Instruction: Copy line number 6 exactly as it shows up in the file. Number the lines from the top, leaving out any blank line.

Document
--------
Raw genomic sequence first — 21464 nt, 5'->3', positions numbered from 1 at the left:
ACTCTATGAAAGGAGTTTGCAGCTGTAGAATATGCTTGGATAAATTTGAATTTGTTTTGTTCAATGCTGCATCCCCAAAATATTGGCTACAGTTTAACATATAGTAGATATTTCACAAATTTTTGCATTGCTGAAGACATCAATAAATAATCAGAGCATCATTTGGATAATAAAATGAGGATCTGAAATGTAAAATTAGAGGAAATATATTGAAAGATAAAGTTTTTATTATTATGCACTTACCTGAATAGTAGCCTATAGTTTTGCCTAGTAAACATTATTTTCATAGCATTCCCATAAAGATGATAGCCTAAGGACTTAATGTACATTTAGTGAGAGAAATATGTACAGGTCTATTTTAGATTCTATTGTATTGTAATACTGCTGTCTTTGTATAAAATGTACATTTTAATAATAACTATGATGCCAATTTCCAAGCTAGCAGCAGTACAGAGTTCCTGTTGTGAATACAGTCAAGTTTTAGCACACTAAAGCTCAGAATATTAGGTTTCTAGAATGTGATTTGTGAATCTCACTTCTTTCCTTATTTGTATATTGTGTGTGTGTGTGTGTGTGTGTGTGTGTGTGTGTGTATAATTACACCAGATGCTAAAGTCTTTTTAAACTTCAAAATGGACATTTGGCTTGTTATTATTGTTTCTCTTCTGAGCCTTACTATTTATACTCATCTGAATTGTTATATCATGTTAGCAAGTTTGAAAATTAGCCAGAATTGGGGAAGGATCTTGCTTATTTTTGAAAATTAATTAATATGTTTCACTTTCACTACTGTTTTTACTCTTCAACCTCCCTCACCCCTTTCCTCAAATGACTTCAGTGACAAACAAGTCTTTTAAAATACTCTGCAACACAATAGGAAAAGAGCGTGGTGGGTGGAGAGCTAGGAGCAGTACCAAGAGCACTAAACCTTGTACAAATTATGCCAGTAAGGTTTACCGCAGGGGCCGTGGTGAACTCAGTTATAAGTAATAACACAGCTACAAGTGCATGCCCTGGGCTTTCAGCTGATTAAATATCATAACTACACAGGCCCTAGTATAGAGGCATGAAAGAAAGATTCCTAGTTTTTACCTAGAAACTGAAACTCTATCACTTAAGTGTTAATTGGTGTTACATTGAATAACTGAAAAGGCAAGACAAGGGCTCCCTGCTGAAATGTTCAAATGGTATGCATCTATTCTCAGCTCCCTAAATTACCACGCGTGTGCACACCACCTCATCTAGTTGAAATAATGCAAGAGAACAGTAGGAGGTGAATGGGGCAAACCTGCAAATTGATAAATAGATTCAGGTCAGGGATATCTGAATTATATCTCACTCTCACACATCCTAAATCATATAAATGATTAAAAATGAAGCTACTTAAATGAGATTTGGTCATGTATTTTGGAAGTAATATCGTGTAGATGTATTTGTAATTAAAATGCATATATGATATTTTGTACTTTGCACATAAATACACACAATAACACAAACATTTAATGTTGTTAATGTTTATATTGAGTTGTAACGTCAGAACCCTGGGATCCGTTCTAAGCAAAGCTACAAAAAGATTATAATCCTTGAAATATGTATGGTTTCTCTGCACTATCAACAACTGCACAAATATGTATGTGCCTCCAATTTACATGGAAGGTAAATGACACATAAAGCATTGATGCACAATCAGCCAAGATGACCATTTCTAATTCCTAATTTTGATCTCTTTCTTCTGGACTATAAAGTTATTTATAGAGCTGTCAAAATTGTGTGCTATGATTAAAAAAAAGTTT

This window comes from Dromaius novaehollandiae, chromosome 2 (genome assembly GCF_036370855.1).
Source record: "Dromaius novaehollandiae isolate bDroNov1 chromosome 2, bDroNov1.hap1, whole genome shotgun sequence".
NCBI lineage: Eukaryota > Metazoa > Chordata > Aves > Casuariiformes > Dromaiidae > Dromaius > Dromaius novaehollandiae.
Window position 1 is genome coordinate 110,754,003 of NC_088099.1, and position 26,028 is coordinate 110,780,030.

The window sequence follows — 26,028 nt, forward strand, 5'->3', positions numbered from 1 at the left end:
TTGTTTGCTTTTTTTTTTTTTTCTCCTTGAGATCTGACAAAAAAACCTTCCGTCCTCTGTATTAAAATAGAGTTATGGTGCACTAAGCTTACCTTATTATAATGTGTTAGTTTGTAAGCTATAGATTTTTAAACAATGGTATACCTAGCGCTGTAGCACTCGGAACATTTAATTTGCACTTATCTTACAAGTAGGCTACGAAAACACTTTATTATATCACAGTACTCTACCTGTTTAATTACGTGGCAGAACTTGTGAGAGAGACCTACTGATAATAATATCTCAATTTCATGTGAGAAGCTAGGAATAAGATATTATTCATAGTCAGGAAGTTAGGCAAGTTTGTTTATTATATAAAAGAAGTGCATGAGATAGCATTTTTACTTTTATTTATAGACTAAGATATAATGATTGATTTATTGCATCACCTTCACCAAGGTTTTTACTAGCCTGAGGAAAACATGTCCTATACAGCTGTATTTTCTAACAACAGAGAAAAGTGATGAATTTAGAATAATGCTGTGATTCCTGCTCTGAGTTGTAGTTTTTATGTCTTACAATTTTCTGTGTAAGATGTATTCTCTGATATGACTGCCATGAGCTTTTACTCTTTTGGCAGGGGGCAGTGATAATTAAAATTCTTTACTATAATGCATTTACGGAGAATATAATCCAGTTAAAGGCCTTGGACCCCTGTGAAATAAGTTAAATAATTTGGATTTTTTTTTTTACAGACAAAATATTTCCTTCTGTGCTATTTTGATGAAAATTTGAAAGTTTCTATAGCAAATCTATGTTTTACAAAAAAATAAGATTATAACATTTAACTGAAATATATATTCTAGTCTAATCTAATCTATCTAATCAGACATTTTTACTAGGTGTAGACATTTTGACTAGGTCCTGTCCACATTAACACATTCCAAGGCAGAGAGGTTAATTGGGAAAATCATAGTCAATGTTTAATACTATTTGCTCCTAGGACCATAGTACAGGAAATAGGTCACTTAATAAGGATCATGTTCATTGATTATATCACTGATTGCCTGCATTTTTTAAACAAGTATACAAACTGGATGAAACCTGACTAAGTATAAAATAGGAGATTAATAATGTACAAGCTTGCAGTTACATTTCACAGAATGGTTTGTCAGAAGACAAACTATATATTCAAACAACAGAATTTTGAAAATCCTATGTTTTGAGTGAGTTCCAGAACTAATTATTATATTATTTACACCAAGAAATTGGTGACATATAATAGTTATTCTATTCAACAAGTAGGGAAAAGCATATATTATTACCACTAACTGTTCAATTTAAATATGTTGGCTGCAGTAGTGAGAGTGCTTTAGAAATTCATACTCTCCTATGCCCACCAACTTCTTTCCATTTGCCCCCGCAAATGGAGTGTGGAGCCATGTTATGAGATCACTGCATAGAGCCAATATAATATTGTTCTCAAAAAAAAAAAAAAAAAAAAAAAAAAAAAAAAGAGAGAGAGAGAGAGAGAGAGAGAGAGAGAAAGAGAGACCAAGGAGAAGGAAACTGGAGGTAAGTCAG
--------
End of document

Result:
Window position 1 is genome coordinate 110,754,003 of NC_088099.1, and position 26,028 is coordinate 110,780,030.